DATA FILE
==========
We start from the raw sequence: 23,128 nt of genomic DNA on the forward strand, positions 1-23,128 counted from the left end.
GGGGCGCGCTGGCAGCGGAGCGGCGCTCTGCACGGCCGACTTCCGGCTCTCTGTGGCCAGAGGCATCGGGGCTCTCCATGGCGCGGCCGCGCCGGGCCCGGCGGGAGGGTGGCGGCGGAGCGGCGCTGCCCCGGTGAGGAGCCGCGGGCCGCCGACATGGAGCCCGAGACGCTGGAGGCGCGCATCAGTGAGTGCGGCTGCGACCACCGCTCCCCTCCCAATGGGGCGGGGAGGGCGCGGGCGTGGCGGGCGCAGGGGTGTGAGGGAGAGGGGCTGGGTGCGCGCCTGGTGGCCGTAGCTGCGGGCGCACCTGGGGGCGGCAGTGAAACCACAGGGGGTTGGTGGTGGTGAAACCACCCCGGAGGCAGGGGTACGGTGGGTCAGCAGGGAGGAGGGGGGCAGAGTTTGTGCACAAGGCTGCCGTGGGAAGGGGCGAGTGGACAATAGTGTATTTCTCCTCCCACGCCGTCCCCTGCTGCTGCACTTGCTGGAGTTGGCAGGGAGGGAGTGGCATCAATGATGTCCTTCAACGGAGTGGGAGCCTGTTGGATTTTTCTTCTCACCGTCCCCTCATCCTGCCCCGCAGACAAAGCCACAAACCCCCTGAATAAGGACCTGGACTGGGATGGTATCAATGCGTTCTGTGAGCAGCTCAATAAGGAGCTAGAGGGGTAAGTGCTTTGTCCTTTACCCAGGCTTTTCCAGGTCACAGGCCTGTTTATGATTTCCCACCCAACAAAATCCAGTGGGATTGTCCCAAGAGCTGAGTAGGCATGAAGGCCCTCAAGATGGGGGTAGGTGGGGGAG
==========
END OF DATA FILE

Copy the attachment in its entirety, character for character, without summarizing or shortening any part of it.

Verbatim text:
We start from the raw sequence: 23,128 nt of genomic DNA on the forward strand, positions 1-23,128 counted from the left end.
GGGGCGCGCTGGCAGCGGAGCGGCGCTCTGCACGGCCGACTTCCGGCTCTCTGTGGCCAGAGGCATCGGGGCTCTCCATGGCGCGGCCGCGCCGGGCCCGGCGGGAGGGTGGCGGCGGAGCGGCGCTGCCCCGGTGAGGAGCCGCGGGCCGCCGACATGGAGCCCGAGACGCTGGAGGCGCGCATCAGTGAGTGCGGCTGCGACCACCGCTCCCCTCCCAATGGGGCGGGGAGGGCGCGGGCGTGGCGGGCGCAGGGGTGTGAGGGAGAGGGGCTGGGTGCGCGCCTGGTGGCCGTAGCTGCGGGCGCACCTGGGGGCGGCAGTGAAACCACAGGGGGTTGGTGGTGGTGAAACCACCCCGGAGGCAGGGGTACGGTGGGTCAGCAGGGAGGAGGGGGGCAGAGTTTGTGCACAAGGCTGCCGTGGGAAGGGGCGAGTGGACAATAGTGTATTTCTCCTCCCACGCCGTCCCCTGCTGCTGCACTTGCTGGAGTTGGCAGGGAGGGAGTGGCATCAATGATGTCCTTCAACGGAGTGGGAGCCTGTTGGATTTTTCTTCTCACCGTCCCCTCATCCTGCCCCGCAGACAAAGCCACAAACCCCCTGAATAAGGACCTGGACTGGGATGGTATCAATGCGTTCTGTGAGCAGCTCAATAAGGAGCTAGAGGGGTAAGTGCTTTGTCCTTTACCCAGGCTTTTCCAGGTCACAGGCCTGTTTATGATTTCCCACCCAACAAAATCCAGTGGGATTGTCCCAAGAGCTGAGTAGGCATGAAGGCCCTCAAGATGGGGGTAGGTGGGGGAG